A new way to administer therapeutic RNA molecules that efficiently guides them to cells throughout the body is being reported by researchers at the Harvard-affiliated CBR Institute for Biomedical Research and Harvard Medical School (HMS). The technique couples the homing ability of antibodies and an avid RNA-binding protein from sperm to deploy the RNAs in the bloodstream, where they can find and slip into their target cells.
The technique will speed the clinical application of RNA interference (RNAi), a recently discovered process of selective gene silencing that is expected to yield exquisitely focused therapies for many human diseases, including cancer and AIDS. Development of RNA therapeutics has been hung up on the practical matter of how to deliver these drugs to inaccessible organs and tissues, and in what way that cells will be able to absorb them.
“This method allows us to inject an RNA drug intravenously and get it throughout the body, and then to deliver it to certain cells very specifically and with very high efficiency,” said Judy Lieberman, senior investigator at the CBR Institute for Biomedical Research and professor of pediatrics at HMS, and principal author of the study.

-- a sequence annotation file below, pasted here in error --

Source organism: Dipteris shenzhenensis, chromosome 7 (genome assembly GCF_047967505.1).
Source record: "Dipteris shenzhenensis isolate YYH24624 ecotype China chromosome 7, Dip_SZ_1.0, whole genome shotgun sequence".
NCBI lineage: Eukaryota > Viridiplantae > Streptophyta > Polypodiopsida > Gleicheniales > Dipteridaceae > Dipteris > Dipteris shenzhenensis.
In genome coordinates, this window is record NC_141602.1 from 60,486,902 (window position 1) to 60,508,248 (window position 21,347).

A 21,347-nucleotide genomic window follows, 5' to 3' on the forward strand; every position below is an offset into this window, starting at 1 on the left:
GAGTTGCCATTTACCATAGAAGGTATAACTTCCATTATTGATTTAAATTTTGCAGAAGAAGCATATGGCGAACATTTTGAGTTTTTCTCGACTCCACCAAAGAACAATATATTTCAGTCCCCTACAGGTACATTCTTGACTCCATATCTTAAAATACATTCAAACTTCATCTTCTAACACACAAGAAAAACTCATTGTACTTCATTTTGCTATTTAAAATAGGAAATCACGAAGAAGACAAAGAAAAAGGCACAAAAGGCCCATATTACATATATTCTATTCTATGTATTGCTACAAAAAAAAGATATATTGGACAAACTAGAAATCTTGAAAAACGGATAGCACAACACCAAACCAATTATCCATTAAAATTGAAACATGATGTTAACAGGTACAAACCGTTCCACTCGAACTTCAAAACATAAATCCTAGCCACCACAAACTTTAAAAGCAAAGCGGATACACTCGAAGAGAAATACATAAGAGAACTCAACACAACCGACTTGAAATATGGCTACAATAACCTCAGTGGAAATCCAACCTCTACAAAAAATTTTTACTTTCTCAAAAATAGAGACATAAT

Lieberman and her colleagues used their new system to show for the first time that infusing small interfering RNAs (siRNAs) coupled to cancer-seeking antibodies slows the growth of tumors in mice while leaving the surrounding normal tissue untouched. The researchers also demonstrate that siRNAs targeted to immune system T cells infected with HIV, but not healthy T cells, block viral growth. Their work will appear May 22 online in Nature Biotechnology.
“We are developing reagents that are useful for targeting immune cells, erythroid cells, liver cells, and brain cells. The ability to target antibodies is pretty unlimited, and that’s why it’s so attractive, since we can think of whole classes of disease where the RNA interference approach might be useful,” Lieberman said.